One of nine extremists convicted in 2012 alongside London Bridge terrorist Usman Khan for plotting to attack the London Stock Exchange has been arrested in Stoke-on-Trent, Sky News has learnt.
Nazam Hussain, 34, was detained on suspicion of preparation of terrorist acts after a search of his home address, following a review of terrorists released on licence in the wake of the London Bridge attack.
It comes after Khan killed two people and injured three others in a knife attack at London Bridge on Friday.
A West Midlands Police spokesman said there was “no information to suggest” the arrest was linked to the London Bridge attack and “no immediate risk to public safety”.
Hussain and Khan, both from Stoke-on-Trent, were originally given indeterminate sentences with a minimum term of eight years behind bars after being convicted of terrorist offences in 2012.
But they successfully appealed against their sentences in 2013 and were given fixed terms instead.
They were both released on licence in December last year.
The force said the search warrant was executed on Saturday “in connection to a wider on-going review of existing licence conditions of convicted terrorism offenders”.
As part of the investigation into the London Bridge attack, police have been searching a property in Stoke, where Khan had been based, and a block of flats in Stafford, where he is believed to have stayed.
The 28-year-old had been wearing an electronic tag when he launched his attack after being released halfway through his 16-year prison sentence over the London Stock Exchange bomb plot.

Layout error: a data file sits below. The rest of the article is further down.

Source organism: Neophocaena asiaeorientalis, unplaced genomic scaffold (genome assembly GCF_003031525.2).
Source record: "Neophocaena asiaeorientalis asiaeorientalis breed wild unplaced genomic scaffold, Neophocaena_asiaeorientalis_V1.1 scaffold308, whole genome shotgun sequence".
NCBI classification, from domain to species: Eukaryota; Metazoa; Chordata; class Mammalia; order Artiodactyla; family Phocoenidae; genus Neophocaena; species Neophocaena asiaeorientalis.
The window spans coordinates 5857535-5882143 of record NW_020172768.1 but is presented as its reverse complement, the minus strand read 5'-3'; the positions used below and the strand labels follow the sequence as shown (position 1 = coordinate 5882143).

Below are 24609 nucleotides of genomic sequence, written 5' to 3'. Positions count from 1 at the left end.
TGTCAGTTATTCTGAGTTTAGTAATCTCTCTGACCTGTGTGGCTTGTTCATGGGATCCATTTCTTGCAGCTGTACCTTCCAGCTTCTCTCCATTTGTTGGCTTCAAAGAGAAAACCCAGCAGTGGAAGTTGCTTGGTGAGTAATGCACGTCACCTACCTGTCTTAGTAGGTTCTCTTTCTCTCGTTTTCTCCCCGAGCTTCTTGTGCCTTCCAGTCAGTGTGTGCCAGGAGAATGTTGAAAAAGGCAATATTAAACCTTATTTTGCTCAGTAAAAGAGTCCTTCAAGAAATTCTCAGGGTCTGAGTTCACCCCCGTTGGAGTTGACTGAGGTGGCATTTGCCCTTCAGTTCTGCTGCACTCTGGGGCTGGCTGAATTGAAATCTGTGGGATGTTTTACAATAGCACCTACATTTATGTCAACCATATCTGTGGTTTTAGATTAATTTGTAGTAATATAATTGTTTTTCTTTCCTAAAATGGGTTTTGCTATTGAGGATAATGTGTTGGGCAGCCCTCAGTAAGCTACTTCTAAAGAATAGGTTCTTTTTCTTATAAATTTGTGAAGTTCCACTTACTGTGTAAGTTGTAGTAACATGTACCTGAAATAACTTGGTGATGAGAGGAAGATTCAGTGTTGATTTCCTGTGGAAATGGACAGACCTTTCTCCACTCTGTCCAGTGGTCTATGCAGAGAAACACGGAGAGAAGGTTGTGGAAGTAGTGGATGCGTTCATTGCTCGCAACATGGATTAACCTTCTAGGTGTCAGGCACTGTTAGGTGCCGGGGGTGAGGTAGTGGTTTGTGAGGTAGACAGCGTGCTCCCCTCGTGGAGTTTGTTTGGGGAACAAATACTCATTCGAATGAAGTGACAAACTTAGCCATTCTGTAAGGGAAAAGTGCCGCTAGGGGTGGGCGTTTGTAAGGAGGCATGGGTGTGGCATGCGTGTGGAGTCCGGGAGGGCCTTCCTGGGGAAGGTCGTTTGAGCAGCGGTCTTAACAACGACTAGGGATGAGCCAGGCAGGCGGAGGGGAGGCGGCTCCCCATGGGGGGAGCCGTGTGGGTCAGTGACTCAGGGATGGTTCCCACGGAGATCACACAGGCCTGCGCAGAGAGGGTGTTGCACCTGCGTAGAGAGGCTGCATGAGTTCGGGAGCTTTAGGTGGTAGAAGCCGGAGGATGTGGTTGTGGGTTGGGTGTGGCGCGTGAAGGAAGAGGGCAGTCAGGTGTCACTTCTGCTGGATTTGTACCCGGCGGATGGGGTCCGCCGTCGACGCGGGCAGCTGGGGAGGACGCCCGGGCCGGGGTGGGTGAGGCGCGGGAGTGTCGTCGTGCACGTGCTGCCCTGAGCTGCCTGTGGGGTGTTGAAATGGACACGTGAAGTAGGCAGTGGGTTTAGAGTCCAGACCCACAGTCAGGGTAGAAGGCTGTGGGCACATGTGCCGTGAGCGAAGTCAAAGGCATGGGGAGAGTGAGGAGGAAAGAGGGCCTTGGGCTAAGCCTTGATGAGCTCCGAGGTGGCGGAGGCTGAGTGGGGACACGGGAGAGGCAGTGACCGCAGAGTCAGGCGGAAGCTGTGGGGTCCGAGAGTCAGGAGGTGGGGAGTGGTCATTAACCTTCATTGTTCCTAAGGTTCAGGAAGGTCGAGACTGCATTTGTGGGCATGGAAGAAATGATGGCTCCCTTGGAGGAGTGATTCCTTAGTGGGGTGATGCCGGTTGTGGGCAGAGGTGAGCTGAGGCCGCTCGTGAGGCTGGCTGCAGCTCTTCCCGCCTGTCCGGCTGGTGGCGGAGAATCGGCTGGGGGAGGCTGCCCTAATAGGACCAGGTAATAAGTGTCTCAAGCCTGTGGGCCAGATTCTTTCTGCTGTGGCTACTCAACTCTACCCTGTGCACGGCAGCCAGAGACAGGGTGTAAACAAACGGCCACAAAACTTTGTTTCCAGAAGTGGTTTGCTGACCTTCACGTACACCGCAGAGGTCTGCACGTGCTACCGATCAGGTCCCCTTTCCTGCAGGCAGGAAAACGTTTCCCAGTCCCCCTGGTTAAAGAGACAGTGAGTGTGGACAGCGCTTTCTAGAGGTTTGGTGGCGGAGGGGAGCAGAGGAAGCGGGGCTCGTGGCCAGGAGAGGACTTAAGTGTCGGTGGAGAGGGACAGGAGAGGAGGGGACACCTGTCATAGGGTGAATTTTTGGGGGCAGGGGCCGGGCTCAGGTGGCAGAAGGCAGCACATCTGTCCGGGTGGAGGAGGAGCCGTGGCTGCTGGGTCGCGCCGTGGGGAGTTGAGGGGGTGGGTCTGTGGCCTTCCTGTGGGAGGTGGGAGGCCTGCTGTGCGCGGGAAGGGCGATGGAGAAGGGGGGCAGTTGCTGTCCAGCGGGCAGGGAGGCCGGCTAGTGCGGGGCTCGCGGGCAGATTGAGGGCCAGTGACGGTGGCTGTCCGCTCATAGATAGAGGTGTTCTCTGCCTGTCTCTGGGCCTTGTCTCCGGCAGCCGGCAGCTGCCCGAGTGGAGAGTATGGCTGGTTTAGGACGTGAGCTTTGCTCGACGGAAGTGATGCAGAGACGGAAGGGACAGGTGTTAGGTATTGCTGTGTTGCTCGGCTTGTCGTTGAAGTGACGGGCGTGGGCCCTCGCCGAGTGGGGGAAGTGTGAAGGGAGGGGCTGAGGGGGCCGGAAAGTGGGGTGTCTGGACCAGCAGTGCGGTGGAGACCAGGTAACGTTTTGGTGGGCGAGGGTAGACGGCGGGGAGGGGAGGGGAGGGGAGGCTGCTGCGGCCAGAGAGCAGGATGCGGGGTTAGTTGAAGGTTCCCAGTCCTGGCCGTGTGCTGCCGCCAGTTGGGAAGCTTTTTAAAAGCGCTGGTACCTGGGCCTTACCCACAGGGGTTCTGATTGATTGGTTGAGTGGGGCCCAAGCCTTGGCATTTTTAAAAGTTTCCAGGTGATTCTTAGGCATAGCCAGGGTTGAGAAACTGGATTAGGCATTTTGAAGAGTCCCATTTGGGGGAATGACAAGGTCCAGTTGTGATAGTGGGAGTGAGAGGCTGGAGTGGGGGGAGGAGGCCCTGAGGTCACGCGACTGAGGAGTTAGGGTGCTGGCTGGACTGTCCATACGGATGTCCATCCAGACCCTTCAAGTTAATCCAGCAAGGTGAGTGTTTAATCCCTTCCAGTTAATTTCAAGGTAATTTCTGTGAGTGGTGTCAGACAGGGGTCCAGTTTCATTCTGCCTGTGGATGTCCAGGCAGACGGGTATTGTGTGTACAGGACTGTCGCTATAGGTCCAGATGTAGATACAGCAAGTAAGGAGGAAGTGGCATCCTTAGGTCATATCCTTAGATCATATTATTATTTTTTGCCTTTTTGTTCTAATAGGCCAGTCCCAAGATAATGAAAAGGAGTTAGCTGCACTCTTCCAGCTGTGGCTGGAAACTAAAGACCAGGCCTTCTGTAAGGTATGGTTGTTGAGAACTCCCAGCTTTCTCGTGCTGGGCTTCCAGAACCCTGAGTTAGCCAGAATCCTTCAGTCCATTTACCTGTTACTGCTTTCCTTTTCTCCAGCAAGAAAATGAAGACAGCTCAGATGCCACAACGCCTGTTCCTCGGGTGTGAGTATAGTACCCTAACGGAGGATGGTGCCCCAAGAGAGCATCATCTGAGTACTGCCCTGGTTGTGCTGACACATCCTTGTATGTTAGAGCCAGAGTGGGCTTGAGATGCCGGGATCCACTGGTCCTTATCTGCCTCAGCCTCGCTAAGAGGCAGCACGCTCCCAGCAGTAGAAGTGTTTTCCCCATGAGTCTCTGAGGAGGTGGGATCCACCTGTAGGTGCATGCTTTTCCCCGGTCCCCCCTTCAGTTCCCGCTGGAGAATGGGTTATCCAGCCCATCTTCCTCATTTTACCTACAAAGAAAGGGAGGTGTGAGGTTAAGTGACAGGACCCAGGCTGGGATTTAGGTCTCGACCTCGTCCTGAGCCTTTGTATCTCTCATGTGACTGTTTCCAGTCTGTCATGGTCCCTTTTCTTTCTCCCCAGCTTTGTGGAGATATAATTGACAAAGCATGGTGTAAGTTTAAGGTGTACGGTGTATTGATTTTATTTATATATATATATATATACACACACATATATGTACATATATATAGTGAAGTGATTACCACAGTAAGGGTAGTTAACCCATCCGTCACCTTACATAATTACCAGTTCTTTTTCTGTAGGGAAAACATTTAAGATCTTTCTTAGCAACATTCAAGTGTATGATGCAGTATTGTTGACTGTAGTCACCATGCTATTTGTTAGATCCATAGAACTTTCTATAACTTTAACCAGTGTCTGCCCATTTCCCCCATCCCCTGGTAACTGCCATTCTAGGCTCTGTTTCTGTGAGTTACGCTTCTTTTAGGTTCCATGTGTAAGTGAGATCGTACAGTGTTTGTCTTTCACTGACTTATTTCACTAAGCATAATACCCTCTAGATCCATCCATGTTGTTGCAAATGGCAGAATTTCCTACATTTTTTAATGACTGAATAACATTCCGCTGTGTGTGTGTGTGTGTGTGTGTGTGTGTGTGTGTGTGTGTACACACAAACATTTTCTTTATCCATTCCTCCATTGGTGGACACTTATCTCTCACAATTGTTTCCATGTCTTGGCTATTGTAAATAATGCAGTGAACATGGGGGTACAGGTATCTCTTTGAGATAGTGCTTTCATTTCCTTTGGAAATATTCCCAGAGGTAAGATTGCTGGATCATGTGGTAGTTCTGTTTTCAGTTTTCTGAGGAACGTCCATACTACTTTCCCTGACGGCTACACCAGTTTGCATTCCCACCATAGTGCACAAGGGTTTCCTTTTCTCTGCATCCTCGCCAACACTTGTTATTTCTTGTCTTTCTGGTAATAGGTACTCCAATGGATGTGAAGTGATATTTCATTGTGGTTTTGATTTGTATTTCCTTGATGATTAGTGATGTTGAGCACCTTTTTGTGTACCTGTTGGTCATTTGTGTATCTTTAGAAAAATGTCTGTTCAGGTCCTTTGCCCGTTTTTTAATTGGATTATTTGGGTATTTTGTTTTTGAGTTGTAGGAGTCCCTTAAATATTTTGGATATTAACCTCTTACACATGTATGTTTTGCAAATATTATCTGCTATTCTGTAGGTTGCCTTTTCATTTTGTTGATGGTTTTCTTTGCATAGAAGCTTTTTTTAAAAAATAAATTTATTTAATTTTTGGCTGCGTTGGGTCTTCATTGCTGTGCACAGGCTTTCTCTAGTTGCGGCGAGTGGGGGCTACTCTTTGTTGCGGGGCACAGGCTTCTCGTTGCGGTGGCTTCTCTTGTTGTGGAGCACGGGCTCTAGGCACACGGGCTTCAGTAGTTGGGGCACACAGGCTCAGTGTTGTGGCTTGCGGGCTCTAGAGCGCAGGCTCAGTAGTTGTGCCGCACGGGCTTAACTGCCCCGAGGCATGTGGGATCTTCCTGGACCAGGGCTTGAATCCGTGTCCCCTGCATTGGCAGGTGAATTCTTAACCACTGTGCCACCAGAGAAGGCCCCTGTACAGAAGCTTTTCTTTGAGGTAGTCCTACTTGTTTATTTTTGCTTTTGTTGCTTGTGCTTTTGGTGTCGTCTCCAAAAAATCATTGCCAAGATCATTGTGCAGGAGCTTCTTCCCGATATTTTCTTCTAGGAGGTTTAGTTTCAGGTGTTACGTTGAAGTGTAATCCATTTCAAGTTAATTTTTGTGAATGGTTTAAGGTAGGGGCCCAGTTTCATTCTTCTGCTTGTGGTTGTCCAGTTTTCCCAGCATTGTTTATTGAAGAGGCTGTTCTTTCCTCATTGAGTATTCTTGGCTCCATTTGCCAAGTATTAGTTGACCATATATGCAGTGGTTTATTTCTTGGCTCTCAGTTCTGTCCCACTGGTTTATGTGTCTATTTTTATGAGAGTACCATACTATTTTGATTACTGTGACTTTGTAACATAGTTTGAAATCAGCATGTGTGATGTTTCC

He was tackled by several members of the public – including ex-offenders and an off-duty policeman – before he was shot dead by officers on London Bridge.
It has prompted the Ministry of Justice to review the licence conditions of every convicted terrorist released from prison.
Prime Minister Boris Johnson has said the review applies to “probably about 74” people and he found it “repulsive” that terrorists like Khan could be released from prison after serving eight years.
Meanwhile, Labour leader Jeremy Corbyn told Sky News that convicted terrorists should “not necessarily” automatically serve their full prison sentences.
Speaking to Sky’s Sophy Ridge, Mr Corbyn said there were lessons to be learned from the London Bridge attack and there should be a “full investigation” into the circumstances around Khan’s prison sentence and subsequent release.
Mr Corbyn said police “had no choice” but to shoot Khan dead as they were “stuck with a situation where there was a credible threat of a bomb belt around his body”. Police confirmed after the incident that the device was a hoax.
It has been reported that Khan, who was a student and personal friend of the Islamist extremist Anjem Choudary, was given permission to travel into central London on Friday by police and the probation service.
He had also been allowed to travel to Whitehall earlier in the year.
The family of Jack Merritt, one of the two Cambridge University graduates killed in Friday’s attack, urged politicians not to enforce “draconian” sentences in the wake of the incident.
In a statement issued on Sunday, Mr Merritt’s family said: “We know Jack would not want this terrible, isolated incident to be used as a pretext by the government for introducing even more draconian sentences on prisoners, or for detaining people in prison for longer than necessary.”